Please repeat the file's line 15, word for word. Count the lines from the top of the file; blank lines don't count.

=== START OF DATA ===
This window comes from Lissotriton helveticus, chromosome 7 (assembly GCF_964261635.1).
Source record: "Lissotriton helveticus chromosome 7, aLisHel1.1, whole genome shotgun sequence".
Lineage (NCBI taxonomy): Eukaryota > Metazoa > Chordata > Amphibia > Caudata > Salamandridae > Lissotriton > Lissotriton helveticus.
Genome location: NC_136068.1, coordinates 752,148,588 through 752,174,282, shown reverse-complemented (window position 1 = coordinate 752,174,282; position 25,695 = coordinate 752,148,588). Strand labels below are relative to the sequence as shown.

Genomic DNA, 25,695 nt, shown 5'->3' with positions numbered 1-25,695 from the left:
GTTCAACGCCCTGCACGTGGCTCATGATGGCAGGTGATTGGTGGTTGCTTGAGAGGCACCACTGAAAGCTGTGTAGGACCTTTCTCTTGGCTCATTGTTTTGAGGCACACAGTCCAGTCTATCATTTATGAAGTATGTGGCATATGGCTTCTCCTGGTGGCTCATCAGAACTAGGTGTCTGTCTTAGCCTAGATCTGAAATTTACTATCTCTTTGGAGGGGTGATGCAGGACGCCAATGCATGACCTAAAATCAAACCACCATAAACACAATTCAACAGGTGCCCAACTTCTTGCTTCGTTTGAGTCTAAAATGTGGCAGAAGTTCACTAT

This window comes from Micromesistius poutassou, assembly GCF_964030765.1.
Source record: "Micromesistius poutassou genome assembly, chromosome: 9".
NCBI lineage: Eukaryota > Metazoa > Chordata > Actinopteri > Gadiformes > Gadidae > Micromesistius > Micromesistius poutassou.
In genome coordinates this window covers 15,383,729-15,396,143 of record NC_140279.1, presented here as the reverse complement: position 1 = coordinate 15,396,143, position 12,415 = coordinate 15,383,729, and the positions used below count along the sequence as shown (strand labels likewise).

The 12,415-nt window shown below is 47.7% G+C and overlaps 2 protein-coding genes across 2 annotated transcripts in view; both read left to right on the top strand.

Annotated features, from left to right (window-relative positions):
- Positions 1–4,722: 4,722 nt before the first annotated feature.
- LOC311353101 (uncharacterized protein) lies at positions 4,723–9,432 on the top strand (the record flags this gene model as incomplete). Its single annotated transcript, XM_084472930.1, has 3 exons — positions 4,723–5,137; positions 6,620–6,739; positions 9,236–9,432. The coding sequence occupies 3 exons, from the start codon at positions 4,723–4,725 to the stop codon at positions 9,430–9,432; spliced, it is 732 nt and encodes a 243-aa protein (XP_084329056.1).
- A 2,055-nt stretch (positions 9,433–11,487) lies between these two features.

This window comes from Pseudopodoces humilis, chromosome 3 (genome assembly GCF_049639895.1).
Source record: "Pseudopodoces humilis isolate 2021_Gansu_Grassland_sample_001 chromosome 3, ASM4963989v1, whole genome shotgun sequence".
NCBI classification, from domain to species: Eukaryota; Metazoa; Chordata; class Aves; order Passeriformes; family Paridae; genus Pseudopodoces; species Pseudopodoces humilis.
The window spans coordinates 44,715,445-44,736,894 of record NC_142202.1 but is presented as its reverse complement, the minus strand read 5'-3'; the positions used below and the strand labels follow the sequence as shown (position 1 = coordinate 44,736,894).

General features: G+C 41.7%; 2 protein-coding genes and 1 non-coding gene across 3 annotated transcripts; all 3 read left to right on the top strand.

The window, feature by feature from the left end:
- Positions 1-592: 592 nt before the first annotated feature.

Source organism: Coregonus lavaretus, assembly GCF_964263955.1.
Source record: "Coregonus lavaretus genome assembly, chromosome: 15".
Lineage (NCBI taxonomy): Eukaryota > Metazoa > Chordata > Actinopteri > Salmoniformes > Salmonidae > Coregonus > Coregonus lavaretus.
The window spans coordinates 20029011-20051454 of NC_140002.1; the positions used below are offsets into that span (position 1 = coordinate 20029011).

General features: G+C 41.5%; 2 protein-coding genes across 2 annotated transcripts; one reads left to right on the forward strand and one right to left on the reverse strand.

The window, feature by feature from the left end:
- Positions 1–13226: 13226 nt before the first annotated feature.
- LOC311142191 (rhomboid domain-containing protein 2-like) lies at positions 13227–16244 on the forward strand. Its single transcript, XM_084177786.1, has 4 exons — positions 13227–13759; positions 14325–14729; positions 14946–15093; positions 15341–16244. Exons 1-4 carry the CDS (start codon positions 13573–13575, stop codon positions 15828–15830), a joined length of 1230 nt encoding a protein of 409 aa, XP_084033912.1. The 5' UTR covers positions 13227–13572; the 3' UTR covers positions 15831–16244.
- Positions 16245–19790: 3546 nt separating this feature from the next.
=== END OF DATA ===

- A 2,055-nt stretch (positions 9,433–11,487) lies between these two features.